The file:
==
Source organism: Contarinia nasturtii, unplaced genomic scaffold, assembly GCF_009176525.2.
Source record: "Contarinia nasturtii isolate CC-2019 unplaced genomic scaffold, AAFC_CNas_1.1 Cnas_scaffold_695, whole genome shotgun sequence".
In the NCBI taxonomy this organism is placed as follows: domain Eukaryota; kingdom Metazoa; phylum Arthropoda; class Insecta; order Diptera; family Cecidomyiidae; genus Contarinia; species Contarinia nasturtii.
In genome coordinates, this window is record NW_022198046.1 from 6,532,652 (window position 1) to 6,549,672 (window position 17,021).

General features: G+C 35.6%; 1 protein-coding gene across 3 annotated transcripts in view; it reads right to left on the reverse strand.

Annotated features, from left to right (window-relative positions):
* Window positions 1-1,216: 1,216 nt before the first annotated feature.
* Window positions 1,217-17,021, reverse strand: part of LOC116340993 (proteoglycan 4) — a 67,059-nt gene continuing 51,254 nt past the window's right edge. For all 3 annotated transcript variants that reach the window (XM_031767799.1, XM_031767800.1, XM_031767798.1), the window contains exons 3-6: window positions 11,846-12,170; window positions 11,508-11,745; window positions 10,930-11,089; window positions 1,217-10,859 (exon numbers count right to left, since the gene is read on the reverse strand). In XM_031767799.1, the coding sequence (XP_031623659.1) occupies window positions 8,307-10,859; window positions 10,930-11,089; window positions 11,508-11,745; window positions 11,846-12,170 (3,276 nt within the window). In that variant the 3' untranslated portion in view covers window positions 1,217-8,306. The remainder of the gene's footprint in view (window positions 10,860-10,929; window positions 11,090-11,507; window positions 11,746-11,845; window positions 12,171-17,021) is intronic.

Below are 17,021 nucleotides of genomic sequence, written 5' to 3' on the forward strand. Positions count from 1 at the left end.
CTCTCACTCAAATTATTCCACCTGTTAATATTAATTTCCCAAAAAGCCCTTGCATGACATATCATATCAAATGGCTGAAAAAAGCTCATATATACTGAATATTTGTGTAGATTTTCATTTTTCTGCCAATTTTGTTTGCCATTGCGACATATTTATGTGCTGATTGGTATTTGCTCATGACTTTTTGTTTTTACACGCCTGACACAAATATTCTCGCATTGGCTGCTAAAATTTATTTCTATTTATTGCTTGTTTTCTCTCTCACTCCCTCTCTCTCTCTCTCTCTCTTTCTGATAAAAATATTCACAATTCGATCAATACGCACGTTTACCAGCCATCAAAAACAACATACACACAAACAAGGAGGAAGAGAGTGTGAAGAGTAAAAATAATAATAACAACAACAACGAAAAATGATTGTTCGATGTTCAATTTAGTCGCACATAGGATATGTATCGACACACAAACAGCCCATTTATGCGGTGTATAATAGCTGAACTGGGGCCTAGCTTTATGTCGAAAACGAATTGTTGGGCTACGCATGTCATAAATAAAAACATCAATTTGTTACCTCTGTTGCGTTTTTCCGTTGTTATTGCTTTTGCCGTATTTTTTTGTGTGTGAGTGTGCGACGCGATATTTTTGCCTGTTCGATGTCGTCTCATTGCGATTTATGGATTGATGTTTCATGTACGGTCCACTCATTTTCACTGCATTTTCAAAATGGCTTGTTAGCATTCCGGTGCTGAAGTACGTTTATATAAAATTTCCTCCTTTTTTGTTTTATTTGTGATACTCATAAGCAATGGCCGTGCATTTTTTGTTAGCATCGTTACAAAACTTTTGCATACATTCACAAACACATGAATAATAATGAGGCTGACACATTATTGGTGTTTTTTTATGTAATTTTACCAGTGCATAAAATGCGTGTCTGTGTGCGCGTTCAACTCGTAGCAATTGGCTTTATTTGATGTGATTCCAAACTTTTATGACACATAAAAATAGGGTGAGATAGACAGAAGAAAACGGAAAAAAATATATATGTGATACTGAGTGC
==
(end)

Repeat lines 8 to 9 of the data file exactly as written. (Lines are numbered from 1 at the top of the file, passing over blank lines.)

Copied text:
* Window positions 1,217-17,021, reverse strand: part of LOC116340993 (proteoglycan 4) — a 67,059-nt gene continuing 51,254 nt past the window's right edge. For all 3 annotated transcript variants that reach the window (XM_031767799.1, XM_031767800.1, XM_031767798.1), the window contains exons 3-6: window positions 11,846-12,170; window positions 11,508-11,745; window positions 10,930-11,089; window positions 1,217-10,859 (exon numbers count right to left, since the gene is read on the reverse strand). In XM_031767799.1, the coding sequence (XP_031623659.1) occupies window positions 8,307-10,859; window positions 10,930-11,089; window positions 11,508-11,745; window positions 11,846-12,170 (3,276 nt within the window). In that variant the 3' untranslated portion in view covers window positions 1,217-8,306. The remainder of the gene's footprint in view (window positions 10,860-10,929; window positions 11,090-11,507; window positions 11,746-11,845; window positions 12,171-17,021) is intronic.

Below are 17,021 nucleotides of genomic sequence, written 5' to 3' on the forward strand. Positions count from 1 at the left end.